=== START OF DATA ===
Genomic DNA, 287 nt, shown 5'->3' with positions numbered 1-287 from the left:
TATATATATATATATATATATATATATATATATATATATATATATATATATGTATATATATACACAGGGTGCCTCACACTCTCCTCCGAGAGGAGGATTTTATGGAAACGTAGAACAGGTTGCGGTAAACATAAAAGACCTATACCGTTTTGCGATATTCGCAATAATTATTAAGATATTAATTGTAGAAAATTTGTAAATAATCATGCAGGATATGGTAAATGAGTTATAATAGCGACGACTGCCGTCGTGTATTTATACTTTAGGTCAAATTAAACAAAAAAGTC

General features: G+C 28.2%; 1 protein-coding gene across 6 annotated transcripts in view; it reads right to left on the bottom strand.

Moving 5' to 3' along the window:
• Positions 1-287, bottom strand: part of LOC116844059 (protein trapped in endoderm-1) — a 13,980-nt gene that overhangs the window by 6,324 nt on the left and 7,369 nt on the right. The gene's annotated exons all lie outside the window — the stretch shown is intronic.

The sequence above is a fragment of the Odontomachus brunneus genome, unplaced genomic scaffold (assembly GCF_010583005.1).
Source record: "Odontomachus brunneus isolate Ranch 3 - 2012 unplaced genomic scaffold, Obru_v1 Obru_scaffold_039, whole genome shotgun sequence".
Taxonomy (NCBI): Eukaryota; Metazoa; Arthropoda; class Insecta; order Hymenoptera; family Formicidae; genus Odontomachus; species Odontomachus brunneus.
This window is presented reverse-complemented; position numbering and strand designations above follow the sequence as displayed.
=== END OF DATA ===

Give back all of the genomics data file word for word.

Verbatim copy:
Genomic DNA, 287 nt, shown 5'->3' with positions numbered 1-287 from the left:
TATATATATATATATATATATATATATATATATATATATATATATATATATGTATATATATACACAGGGTGCCTCACACTCTCCTCCGAGAGGAGGATTTTATGGAAACGTAGAACAGGTTGCGGTAAACATAAAAGACCTATACCGTTTTGCGATATTCGCAATAATTATTAAGATATTAATTGTAGAAAATTTGTAAATAATCATGCAGGATATGGTAAATGAGTTATAATAGCGACGACTGCCGTCGTGTATTTATACTTTAGGTCAAATTAAACAAAAAAGTC

General features: G+C 28.2%; 1 protein-coding gene across 6 annotated transcripts in view; it reads right to left on the bottom strand.

Moving 5' to 3' along the window:
• Positions 1-287, bottom strand: part of LOC116844059 (protein trapped in endoderm-1) — a 13,980-nt gene that overhangs the window by 6,324 nt on the left and 7,369 nt on the right. The gene's annotated exons all lie outside the window — the stretch shown is intronic.

The sequence above is a fragment of the Odontomachus brunneus genome, unplaced genomic scaffold (assembly GCF_010583005.1).
Source record: "Odontomachus brunneus isolate Ranch 3 - 2012 unplaced genomic scaffold, Obru_v1 Obru_scaffold_039, whole genome shotgun sequence".
Taxonomy (NCBI): Eukaryota; Metazoa; Arthropoda; class Insecta; order Hymenoptera; family Formicidae; genus Odontomachus; species Odontomachus brunneus.
This window is presented reverse-complemented; position numbering and strand designations above follow the sequence as displayed.